Banks know that suspicious activities may involve several factors. On their own, these activities may seem insignificant. However, when analyzed, they may raise suspicion that they involve proceeds of crime or funds related or linked to money laundering or terrorism financing, or they may be used for such purposes. Banks want to understand the purposes and nature of the transactions of a client. The Belgian tax inspectors will now follow a similar model for their diamond clients. They will want “to know their clients.”
The new law introduces a unique and intentionally vague concept of “genuine and habitual” trade. This gives the tax inspectors considerable freedom to identify and examine the activities of a suspected “pseudo” diamond company serving as a front for laundering or other illegal activities. It is assumed that this will only be the case in very exceptional instances; the burden of proof that a company is involved in laundering falls wholly on the tax inspector.
As we stressed before, participation in the Carat Tax Regime is mandatory for all registered diamond traders in Belgium. The tax inspectors have no authority to deviate from the rules or exempt any trader who sells from his own inventory. There is one exception: If a company is “suspicious” – and the Tax Inspector can prove the irregular conduct – the diamond company will become like any other company, and will pay the regular income taxes as applicable in the Belgian fiscal regime. This, of course, is in addition to other sanctions applying to those who violate the criminal laws of the land.
The publicly available documentation gives a few examples of elements that the Tax Inspectors may consider. It is understandable that not all of these indicators would be shared with the public – one doesn’t tip off possible launderers. But warning the industry about “abuses” of the Carat Tax Regime is imperative – it’s an inherent part of the system. Knowing this may discourage those few who were hoping that they could use the system for less than honorable purposes.
These elements which may serve as red-flag signals for the tax administration include the following:
Trades conducted by a non-bourse member
Trades that take place with unconventional diamond trade centers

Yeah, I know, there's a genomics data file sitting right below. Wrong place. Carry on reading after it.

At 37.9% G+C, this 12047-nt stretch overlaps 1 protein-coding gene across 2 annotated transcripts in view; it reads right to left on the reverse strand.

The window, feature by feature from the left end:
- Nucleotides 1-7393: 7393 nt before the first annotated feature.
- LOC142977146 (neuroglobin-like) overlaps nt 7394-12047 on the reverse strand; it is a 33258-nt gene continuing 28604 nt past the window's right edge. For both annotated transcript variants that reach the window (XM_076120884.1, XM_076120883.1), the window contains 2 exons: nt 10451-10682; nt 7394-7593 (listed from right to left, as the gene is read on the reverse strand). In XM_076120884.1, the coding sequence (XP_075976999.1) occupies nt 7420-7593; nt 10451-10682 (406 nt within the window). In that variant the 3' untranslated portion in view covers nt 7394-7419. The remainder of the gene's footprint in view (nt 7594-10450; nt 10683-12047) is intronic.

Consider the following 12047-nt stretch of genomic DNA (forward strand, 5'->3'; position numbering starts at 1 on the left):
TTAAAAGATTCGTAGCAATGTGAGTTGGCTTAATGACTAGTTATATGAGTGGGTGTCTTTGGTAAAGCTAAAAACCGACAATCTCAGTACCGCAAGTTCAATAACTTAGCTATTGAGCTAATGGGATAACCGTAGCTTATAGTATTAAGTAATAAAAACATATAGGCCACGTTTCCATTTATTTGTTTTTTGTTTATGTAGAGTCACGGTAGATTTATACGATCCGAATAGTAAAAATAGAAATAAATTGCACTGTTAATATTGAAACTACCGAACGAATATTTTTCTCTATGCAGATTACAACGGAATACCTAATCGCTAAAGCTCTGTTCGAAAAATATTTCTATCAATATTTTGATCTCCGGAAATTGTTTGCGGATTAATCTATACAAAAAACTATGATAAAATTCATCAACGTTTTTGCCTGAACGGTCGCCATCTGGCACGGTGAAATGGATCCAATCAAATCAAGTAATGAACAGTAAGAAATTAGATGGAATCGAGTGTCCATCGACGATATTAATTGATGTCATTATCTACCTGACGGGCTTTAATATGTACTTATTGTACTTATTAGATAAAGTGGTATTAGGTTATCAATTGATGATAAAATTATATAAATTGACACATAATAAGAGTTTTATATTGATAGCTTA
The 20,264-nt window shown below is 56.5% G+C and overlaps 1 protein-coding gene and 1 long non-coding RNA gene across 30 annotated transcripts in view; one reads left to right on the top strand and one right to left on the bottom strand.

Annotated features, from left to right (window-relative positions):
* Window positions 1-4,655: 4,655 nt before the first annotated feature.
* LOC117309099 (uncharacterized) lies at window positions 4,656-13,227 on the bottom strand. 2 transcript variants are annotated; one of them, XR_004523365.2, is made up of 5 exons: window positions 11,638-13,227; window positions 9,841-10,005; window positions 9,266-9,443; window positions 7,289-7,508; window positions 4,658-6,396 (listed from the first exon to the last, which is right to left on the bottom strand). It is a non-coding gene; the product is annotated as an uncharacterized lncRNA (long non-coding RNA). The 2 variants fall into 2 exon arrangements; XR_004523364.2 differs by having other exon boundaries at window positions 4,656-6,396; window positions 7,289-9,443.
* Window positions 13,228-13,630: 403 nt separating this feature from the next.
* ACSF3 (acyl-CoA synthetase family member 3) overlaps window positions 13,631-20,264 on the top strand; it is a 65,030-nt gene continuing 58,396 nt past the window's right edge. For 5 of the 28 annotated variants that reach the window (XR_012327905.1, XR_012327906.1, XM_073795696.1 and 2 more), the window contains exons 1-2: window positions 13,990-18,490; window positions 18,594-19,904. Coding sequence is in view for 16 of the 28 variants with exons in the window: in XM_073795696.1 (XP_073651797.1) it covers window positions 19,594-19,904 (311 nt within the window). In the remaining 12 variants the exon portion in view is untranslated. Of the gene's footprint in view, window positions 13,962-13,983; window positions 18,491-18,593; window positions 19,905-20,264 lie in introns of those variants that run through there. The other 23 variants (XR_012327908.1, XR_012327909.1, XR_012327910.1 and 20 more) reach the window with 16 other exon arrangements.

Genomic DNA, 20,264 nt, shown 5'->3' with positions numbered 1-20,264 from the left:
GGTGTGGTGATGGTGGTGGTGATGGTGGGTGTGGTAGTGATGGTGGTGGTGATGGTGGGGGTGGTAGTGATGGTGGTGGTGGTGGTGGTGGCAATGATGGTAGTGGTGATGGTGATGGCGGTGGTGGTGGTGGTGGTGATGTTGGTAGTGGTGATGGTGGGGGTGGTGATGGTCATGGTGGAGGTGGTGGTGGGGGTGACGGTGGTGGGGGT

Financing by banks that are not generally known to be active in, focused on the diamond trade or to have particular expertise in the diamond trade
Traders that do not comply with regulations with respect to inventory reporting, AML-compliance, etc.
Recently established diamond traders with large turnover, with or without large margins, without an immediate logical explanation
Margins on individual trades which are clearly excessive in light of the respective goods and transaction, particularly when realized by a trader without “track record” on the market.
The government knows very well that a bona fide experienced diamantaire may be able to produce in certain times huge margins – but that’s fine. In fact, the more the better! Belgium’s tax administration fully appreciates that the context in which a diamond company conducts transactions must be a significant factor in assessing suspicion. This will vary from business to business and from one company to another.
The government and its tax administration will evaluate transactions in terms of what seems appropriate and within normal practices in the diamond trade. Or, maybe, this should be said differently: The Carat Tax will enable the normal, time-honored trade practices to become the New Normal for Belgium’s government and tax authorities. Let’s be honest about it all: The Carat Tax isn’t about the behavior of the industry – but rather about the way the government and Parliament views and governs the industry.
We have said it before: the sooner the better.